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Auto-didactic painter Patrick Pépin leaves his mark

Internationally renowned Québecois artist will be painting live at the Whistler Contemporary Gallery on Aug. 7 
E-Arts2 Pepin 29.31 SUBMITTED
So-called “auto-didactic” painter Patrick Pépin uses a process he likens to William S. Burroughs’ “cut-up” literary technique, which relies on deconstructing and rearranging his past works into something new.

Patrick Pépin was only a child when his mother grew sick with cancer. It was the Québec native’s first brush with death, cementing in him even at that young age just how fragile life can be.  

When he returned from the hospital, after the doctor told him his mom wasn’t likely to make it, the first thing the young Pépin did was head straight to the garden in his backyard, where he found a pebble he used to engrave a small drawing on a larger rock. 

It was, in his child’s mind, a small but meaningful act of defiance, permanence in the face of evanescence. 

“As we say in French, it was the étincelle—the spark—that began to build something up in my mind. I think about leaving a trace after we die,” he recalls in a recent Zoom call. “Art is the first reflection we had since the beginning of the history of humans on Earth. You find this old cave where people tried to use blood and rock and whatever they had to leave something behind, to leave a trace of their existence. I think it was my first connection to art, when I discovered we can die.” 

Pépin has been leaving his unique mark ever since. The internationally renowned abstract artist describes himself as an auto-didactic painter, meaning he often paints from a place of pure subconscious and spontaneity. He likens his approach to the “cut-up” technique popularized in the ’50s and ’60s by Beat Generation luminary and writer William S. Burroughs, which involves “cutting up” and rearranging a written text to create something new. In Pépin’s case, he will take either a poster of one of his past paintings or one of his photographs, cut it up and glue it into new arrangements, before painting and reworking it in India ink, and then starting the process all over again with the finished work, a sort of endless, self-perpetuating cycle of creation and destruction.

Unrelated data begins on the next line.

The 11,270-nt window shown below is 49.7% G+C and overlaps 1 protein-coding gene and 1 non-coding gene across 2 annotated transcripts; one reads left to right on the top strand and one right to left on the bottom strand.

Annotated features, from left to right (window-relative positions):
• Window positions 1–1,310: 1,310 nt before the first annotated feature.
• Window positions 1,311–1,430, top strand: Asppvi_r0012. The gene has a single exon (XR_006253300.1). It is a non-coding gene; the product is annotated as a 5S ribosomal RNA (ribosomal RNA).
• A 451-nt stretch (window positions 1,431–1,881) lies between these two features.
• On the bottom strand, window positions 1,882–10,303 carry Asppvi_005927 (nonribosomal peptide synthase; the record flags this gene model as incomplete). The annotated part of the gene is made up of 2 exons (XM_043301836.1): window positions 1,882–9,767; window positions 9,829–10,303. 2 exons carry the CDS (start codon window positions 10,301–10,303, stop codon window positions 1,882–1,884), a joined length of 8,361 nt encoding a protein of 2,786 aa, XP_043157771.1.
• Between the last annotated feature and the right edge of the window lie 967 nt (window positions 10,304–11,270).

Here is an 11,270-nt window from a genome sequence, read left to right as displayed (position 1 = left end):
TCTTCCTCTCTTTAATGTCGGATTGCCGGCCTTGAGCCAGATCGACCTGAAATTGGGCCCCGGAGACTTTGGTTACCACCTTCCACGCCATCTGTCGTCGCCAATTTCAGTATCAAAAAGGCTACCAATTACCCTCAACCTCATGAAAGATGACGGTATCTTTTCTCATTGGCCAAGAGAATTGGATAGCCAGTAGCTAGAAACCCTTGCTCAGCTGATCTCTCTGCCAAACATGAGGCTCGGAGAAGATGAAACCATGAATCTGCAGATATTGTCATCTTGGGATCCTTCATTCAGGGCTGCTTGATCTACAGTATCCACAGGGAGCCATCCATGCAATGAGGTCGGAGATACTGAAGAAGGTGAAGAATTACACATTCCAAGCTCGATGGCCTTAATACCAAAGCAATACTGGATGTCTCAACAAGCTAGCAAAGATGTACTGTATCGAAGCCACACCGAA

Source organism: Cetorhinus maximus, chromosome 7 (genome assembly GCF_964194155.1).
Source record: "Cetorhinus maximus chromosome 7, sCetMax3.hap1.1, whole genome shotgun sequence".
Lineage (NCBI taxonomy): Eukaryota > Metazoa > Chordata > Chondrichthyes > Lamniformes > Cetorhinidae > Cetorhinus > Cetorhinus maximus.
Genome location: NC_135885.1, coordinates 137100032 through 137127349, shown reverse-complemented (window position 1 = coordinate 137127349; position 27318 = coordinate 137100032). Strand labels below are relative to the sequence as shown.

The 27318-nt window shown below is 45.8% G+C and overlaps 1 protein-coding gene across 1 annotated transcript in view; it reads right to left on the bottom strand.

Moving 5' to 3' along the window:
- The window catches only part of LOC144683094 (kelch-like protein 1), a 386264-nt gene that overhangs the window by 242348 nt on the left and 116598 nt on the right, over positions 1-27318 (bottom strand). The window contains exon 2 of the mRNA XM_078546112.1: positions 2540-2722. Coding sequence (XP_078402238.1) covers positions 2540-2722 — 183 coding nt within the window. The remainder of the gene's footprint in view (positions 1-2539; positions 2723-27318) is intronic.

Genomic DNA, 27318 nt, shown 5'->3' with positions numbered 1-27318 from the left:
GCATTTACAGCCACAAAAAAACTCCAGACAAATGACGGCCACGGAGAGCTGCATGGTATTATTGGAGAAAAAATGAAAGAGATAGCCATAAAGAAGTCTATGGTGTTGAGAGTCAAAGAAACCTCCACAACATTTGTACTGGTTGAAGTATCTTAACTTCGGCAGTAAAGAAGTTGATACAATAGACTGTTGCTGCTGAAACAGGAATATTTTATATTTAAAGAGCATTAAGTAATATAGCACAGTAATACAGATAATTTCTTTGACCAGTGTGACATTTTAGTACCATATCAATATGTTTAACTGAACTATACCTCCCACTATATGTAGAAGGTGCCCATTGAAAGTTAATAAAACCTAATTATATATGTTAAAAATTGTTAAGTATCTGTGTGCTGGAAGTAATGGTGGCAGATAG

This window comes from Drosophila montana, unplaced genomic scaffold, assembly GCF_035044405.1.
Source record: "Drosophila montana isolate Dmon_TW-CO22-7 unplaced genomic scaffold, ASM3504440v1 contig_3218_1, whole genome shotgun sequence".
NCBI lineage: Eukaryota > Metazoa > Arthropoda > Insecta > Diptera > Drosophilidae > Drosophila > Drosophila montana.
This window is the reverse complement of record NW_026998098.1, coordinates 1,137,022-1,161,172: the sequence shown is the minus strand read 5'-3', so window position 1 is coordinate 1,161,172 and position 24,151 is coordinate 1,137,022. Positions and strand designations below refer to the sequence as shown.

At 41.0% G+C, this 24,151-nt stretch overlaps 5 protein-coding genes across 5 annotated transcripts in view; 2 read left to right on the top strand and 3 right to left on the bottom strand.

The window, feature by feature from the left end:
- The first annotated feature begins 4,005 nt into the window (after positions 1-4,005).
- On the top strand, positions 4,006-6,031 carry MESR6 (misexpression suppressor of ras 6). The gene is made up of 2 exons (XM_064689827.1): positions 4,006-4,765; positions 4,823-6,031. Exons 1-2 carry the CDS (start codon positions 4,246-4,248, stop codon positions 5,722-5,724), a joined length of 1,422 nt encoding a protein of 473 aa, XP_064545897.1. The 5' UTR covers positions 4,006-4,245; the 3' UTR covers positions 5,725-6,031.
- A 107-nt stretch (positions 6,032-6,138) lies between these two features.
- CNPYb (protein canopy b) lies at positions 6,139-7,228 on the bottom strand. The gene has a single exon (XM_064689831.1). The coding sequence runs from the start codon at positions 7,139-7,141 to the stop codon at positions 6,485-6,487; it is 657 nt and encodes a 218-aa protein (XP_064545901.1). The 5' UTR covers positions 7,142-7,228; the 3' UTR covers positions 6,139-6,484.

It also means Pépin rarely knows where one of his works will take him. 

“Sometimes I am surprised by what pops out in the work and a lot of things happen without my control,” he says. “Especially when I work with pictures, because I take a picture, break it in pieces, put it together, and then I take another picture and the painting comes back into the process. So when I look at it, it’s like a wine with a lot of flavour. Many years on the same painting. Sometimes the total process of one painting is the build-up of three years of work.” 

An avid traveller who has visited more than 30 countries, Pépin is heavily influenced by his wanderings, and his commonly large-scale pieces tend to evoke the feeling of a place, rather than depicting the place itself. 

“The inspiration is different in every place,” he explains. “Sometimes it’s more about the vibe; like I stayed a month in the desert in Africa in the middle of nowhere, and I visited a few oases. I mean, it’s always so empty and quiet, so the paintings are less colour. But the desert only seems to be empty. It’s full of little interesting things when you look at it. You see the snake. And sometimes you find one in your shoes in the morning.” 

Represented by the Whistler Contemporary Gallery in the Hilton, Pépin will be there from 12 to 4 p.m. on Aug. 7 for a live painting demo and meet-and-greet. But the Québecois artist is clear: attendees won’t get to see his usual, paint-splashing process from start to finish. 

“If I do the real thing in front of people, it’s going to be a mess in the gallery and it will be really short. I don’t think they will invite me again,” he laughs.